For more than a century, the world has enjoyed a run of technological progress that has in countless ways made our lives enormously richer, more interesting, more comfortable, and more rewarding. Often overlooked in the background of this unimaginably vast enterprise, and yet helping to keep it running smoothly and efficiently, is a comparably sprawling international standards establishment.
Even for most engineers, standards are like air conditioners, automatic transmissions, and hearts: we generally don’t pay much attention to them until something’s gone wrong. By that measure, we could all be thinking an awful lot about standards in the very near future.
It's not news that tensions are high at the moment between the United States and China, the world’s two great economic and technical superpowers. And now, to the many points of contention between the two countries, add a brewing clash over technical standards that could seriously disrupt technological progress for decades to come.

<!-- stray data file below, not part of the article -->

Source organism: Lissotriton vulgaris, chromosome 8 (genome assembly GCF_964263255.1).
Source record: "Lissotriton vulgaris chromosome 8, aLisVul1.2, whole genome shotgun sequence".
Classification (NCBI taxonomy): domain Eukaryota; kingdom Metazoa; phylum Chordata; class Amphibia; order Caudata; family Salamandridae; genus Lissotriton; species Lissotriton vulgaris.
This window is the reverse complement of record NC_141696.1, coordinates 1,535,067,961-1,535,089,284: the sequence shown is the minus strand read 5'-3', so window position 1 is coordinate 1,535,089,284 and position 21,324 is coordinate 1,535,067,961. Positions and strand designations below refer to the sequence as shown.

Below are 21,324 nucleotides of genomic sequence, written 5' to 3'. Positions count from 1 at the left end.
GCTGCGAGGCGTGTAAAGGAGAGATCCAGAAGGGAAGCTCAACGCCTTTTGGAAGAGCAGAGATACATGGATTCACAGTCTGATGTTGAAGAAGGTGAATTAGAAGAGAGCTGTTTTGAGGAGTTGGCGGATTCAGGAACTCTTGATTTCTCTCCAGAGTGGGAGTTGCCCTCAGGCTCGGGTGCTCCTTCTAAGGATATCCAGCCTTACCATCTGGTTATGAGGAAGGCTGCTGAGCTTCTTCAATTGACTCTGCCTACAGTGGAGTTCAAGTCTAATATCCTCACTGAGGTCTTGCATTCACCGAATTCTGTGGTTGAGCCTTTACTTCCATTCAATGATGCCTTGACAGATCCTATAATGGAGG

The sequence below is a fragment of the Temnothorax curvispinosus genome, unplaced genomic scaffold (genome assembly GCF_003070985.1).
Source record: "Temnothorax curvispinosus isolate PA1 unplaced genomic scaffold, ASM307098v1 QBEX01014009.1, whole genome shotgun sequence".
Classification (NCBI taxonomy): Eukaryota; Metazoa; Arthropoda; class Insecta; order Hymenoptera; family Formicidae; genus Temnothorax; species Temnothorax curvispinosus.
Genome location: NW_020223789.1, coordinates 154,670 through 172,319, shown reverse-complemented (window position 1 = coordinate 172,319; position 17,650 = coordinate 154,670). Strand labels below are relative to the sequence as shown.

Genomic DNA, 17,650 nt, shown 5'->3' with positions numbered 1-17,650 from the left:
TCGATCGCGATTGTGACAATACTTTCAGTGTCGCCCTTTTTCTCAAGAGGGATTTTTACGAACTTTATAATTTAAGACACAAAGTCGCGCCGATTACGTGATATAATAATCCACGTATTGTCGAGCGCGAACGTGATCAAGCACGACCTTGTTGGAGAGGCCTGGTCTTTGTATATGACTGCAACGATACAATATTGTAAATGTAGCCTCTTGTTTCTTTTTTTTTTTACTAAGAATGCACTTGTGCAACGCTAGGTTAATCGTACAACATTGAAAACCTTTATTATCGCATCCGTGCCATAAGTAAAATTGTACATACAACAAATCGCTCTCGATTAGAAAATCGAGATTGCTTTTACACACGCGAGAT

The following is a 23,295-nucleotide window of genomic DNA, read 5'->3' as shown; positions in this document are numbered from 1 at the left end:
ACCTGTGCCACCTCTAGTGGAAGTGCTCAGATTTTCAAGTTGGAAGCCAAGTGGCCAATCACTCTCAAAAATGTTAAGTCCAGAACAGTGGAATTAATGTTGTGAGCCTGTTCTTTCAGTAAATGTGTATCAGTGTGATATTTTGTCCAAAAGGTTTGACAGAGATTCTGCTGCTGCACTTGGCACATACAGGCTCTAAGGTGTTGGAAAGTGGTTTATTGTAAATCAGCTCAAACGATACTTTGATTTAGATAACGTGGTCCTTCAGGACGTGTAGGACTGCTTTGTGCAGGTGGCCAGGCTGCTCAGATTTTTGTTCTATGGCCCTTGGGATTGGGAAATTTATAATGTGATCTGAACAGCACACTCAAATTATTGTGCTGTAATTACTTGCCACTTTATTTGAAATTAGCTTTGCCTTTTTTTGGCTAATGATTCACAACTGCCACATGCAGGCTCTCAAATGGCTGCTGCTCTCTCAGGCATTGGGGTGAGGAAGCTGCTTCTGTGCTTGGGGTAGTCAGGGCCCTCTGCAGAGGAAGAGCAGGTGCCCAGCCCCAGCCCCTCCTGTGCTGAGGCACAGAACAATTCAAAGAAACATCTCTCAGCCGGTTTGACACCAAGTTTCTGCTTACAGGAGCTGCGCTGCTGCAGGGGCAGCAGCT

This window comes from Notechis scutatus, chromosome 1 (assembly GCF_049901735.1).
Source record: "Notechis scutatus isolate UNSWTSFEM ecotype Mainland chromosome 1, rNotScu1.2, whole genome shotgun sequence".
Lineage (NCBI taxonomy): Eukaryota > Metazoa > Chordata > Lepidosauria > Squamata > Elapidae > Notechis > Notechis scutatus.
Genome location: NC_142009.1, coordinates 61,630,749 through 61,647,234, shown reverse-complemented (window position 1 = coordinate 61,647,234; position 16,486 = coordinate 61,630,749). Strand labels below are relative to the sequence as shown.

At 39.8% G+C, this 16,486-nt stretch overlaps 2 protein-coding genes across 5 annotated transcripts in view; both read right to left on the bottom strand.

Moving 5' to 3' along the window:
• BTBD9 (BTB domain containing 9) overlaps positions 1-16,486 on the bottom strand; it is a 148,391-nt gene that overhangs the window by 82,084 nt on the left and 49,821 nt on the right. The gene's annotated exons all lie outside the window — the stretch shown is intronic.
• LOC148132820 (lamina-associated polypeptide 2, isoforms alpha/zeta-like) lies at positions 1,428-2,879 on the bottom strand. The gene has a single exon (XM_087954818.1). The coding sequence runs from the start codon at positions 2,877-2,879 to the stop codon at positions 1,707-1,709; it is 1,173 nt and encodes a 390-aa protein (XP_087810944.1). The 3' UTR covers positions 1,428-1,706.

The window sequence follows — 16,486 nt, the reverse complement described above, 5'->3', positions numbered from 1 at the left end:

How did the establishment of standards, considered by some a bureaucratic backwater, become a potential flashpoint between superpowers? The short answer is that standards setting has always been an arena for conflict and mediation among competing businesses and governments. Indeed, what’s been remarkable has been the steady creation of the tens of thousands of technical standards that underpin our modern world, despite the inherent conflict. Successful standards emerge from what might be described as a small miracle: Engineers, executives, administrators, and other decision-makers come together with their own preferences in mind, but they end up working for a good greater than their own immediate self-interest. Now, however, superpower tensions are threatening to derail that precious process to the detriment of everyone.